European markets plunge on econ. crisis
A share trader anxiously watches developments at the Frankfurt Stock Exchange on Monday, August 9, 2011.
European stock markets continue to plunge after big falls in markets across the United States and Asia, raising concerns that major economies might be heading back into recession.
Markets in Europe plummeted to a two-year low on Tuesday, with London's FTSE as well as Frankfurt's DAX indexes diving by more five percent each, while the Paris Bourse declined more than three percent, Reuters reported.
Other European indexes witnessed an almost similar plunge.
Investors have voiced widespread skepticism on whether policymakers can stop the downward spiral after the Standard & Poor's (S&P) credit ratings agency downgraded the US's rating from AAA to AA+ on Friday.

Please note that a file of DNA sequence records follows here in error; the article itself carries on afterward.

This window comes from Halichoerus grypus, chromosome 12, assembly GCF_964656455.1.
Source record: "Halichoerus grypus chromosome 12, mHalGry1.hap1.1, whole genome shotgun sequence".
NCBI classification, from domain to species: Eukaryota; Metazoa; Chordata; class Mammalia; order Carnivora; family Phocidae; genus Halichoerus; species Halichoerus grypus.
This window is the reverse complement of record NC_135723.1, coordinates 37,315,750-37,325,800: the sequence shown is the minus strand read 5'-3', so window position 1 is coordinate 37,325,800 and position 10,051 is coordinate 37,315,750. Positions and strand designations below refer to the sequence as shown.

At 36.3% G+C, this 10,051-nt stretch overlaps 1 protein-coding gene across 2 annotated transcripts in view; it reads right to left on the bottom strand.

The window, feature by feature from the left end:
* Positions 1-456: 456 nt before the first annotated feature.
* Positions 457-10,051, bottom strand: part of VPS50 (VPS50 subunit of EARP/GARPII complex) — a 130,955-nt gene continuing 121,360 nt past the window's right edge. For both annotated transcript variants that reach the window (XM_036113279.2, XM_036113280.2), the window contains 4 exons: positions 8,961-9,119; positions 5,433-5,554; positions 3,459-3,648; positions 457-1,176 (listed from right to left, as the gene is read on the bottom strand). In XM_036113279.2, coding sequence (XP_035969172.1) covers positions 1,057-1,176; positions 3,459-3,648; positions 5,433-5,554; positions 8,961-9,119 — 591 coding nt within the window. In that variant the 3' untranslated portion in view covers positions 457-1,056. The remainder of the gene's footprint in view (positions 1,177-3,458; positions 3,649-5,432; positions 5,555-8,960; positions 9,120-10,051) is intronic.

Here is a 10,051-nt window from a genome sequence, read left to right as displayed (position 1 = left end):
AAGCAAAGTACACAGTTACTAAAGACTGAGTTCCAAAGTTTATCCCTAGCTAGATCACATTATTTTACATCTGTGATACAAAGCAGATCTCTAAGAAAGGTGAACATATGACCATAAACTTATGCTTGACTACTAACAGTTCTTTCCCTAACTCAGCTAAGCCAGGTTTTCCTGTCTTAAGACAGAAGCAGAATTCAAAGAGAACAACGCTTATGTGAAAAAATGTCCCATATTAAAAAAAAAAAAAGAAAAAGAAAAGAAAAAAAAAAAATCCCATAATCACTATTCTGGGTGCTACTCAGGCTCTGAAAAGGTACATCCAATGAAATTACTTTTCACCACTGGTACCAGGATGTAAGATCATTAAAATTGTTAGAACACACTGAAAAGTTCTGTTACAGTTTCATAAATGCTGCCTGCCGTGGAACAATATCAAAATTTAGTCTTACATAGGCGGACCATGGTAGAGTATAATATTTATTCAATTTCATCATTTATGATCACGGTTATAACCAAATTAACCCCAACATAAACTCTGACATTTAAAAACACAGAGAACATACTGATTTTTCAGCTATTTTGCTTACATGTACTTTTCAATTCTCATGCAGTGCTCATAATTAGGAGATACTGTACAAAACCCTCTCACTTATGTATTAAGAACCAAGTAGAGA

On Monday, the lowering of the US rating led to a sharp fall in Wall Street, which witnessed its steepest one-day plunge since 2008.
Markets in Asia have also dropped, with Hong Kong shares falling by almost six percent and Tokyo shares by more than 1.5 percent.
US President Barack Obama made an attempt to calm investors in his first speech on Monday after the S&P cut the US's rating.
"Markets will rise and fall. But this is the United States of America. No matter what some agency may say, we've always been and always will be a triple-A country," Obama asserted.